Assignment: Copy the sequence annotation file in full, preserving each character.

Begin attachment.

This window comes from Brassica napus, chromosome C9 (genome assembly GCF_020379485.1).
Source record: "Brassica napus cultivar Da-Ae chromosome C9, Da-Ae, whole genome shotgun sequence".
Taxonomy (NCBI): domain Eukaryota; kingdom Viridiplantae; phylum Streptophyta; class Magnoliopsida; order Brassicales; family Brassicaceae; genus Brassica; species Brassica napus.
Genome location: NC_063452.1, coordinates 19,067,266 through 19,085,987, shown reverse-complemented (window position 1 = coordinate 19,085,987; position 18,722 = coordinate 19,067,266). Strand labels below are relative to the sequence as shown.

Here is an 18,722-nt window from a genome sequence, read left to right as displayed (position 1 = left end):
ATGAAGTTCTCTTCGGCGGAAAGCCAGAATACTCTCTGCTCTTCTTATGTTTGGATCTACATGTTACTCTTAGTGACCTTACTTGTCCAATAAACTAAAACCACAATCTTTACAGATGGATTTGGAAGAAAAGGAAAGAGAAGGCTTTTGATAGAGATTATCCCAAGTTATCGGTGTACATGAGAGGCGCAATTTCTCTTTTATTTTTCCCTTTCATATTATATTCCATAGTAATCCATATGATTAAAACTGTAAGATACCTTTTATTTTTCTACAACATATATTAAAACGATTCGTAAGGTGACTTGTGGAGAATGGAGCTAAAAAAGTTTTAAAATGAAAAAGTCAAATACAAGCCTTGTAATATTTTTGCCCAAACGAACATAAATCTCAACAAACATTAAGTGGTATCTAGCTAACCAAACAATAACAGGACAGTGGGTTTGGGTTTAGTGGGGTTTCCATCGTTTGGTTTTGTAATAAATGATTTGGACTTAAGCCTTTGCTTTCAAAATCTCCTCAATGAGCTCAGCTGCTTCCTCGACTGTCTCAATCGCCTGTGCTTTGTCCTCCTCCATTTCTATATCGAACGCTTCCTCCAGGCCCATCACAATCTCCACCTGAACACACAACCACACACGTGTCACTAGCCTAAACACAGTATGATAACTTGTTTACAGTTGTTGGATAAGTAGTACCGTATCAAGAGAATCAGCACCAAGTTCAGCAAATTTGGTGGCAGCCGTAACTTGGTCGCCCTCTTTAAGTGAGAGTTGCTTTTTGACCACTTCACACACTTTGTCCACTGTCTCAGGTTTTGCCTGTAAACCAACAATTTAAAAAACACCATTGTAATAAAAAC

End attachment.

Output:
This window comes from Brassica napus, chromosome C9 (genome assembly GCF_020379485.1).
Source record: "Brassica napus cultivar Da-Ae chromosome C9, Da-Ae, whole genome shotgun sequence".
Taxonomy (NCBI): domain Eukaryota; kingdom Viridiplantae; phylum Streptophyta; class Magnoliopsida; order Brassicales; family Brassicaceae; genus Brassica; species Brassica napus.
Genome location: NC_063452.1, coordinates 19,067,266 through 19,085,987, shown reverse-complemented (window position 1 = coordinate 19,085,987; position 18,722 = coordinate 19,067,266). Strand labels below are relative to the sequence as shown.

Here is an 18,722-nt window from a genome sequence, read left to right as displayed (position 1 = left end):
ATGAAGTTCTCTTCGGCGGAAAGCCAGAATACTCTCTGCTCTTCTTATGTTTGGATCTACATGTTACTCTTAGTGACCTTACTTGTCCAATAAACTAAAACCACAATCTTTACAGATGGATTTGGAAGAAAAGGAAAGAGAAGGCTTTTGATAGAGATTATCCCAAGTTATCGGTGTACATGAGAGGCGCAATTTCTCTTTTATTTTTCCCTTTCATATTATATTCCATAGTAATCCATATGATTAAAACTGTAAGATACCTTTTATTTTTCTACAACATATATTAAAACGATTCGTAAGGTGACTTGTGGAGAATGGAGCTAAAAAAGTTTTAAAATGAAAAAGTCAAATACAAGCCTTGTAATATTTTTGCCCAAACGAACATAAATCTCAACAAACATTAAGTGGTATCTAGCTAACCAAACAATAACAGGACAGTGGGTTTGGGTTTAGTGGGGTTTCCATCGTTTGGTTTTGTAATAAATGATTTGGACTTAAGCCTTTGCTTTCAAAATCTCCTCAATGAGCTCAGCTGCTTCCTCGACTGTCTCAATCGCCTGTGCTTTGTCCTCCTCCATTTCTATATCGAACGCTTCCTCCAGGCCCATCACAATCTCCACCTGAACACACAACCACACACGTGTCACTAGCCTAAACACAGTATGATAACTTGTTTACAGTTGTTGGATAAGTAGTACCGTATCAAGAGAATCAGCACCAAGTTCAGCAAATTTGGTGGCAGCCGTAACTTGGTCGCCCTCTTTAAGTGAGAGTTGCTTTTTGACCACTTCACACACTTTGTCCACTGTCTCAGGTTTTGCCTGTAAACCAACAATTTAAAAAACACCATTGTAATAAAAAC